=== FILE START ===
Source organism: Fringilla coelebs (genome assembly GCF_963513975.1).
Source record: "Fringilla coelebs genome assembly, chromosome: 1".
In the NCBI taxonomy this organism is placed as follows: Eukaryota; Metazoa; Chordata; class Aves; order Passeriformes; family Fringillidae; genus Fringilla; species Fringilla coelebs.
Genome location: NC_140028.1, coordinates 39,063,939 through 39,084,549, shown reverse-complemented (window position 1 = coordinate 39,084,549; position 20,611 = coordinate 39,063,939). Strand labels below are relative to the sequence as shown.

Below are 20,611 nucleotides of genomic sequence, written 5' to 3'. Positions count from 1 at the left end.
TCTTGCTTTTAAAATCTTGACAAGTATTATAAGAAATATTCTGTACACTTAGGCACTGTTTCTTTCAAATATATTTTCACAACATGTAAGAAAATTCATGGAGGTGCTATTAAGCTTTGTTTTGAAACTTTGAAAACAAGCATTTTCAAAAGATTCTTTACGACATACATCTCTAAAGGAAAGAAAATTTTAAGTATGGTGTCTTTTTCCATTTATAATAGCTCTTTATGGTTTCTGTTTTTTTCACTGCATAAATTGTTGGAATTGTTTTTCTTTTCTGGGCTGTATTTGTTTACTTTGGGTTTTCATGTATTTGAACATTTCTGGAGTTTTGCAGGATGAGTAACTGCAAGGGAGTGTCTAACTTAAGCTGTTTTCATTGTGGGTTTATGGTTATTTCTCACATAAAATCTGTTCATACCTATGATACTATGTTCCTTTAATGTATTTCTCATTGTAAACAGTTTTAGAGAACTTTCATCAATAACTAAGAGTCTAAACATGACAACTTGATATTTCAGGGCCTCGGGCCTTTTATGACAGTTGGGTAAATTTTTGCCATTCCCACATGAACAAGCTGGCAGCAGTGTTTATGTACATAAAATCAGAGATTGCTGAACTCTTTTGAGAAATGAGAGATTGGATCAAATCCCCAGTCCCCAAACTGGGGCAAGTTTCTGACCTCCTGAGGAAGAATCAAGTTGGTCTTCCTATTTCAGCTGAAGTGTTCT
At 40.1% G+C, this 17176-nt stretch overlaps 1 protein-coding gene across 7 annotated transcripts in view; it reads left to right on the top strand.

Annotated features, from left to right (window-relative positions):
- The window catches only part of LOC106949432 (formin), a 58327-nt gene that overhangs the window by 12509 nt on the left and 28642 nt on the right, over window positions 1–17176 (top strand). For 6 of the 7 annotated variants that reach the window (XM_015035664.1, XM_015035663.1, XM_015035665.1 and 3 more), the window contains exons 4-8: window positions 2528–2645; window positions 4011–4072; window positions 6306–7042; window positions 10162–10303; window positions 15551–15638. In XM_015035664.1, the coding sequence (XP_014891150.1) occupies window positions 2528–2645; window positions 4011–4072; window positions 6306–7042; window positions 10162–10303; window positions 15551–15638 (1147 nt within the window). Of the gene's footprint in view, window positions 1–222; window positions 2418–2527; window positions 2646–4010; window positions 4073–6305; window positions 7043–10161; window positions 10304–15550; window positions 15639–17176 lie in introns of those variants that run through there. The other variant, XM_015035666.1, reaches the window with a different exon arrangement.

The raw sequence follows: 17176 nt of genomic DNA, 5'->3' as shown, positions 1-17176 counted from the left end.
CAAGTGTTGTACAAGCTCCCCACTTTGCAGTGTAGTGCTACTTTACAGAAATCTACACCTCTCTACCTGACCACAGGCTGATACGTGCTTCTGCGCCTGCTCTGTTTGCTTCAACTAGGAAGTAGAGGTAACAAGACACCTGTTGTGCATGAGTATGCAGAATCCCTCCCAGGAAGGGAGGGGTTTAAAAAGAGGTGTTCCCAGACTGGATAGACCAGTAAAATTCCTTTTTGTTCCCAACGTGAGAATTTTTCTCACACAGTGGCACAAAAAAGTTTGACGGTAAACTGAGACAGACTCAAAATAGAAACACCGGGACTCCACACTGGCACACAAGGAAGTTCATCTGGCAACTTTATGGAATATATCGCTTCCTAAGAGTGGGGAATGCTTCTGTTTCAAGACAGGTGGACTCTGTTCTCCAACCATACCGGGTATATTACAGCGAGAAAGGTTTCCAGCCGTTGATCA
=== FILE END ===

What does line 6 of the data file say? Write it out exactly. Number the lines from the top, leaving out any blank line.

TCTTGCTTTTAAAATCTTGACAAGTATTATAAGAAATATTCTGTACACTTAGGCACTGTTTCTTTCAAATATATTTTCACAACATGTAAGAAAATTCATGGAGGTGCTATTAAGCTTTGTTTTGAAACTTTGAAAACAAGCATTTTCAAAAGATTCTTTACGACATACATCTCTAAAGGAAAGAAAATTTTAAGTATGGTGTCTTTTTCCATTTATAATAGCTCTTTATGGTTTCTGTTTTTTTCACTGCATAAATTGTTGGAATTGTTTTTCTTTTCTGGGCTGTATTTGTTTACTTTGGGTTTTCATGTATTTGAACATTTCTGGAGTTTTGCAGGATGAGTAACTGCAAGGGAGTGTCTAACTTAAGCTGTTTTCATTGTGGGTTTATGGTTATTTCTCACATAAAATCTGTTCATACCTATGATACTATGTTCCTTTAATGTATTTCTCATTGTAAACAGTTTTAGAGAACTTTCATCAATAACTAAGAGTCTAAACATGACAACTTGATATTTCAGGGCCTCGGGCCTTTTATGACAGTTGGGTAAATTTTTGCCATTCCCACATGAACAAGCTGGCAGCAGTGTTTATGTACATAAAATCAGAGATTGCTGAACTCTTTTGAGAAATGAGAGATTGGATCAAATCCCCAGTCCCCAAACTGGGGCAAGTTTCTGACCTCCTGAGGAAGAATCAAGTTGGTCTTCCTATTTCAGCTGAAGTGTTCT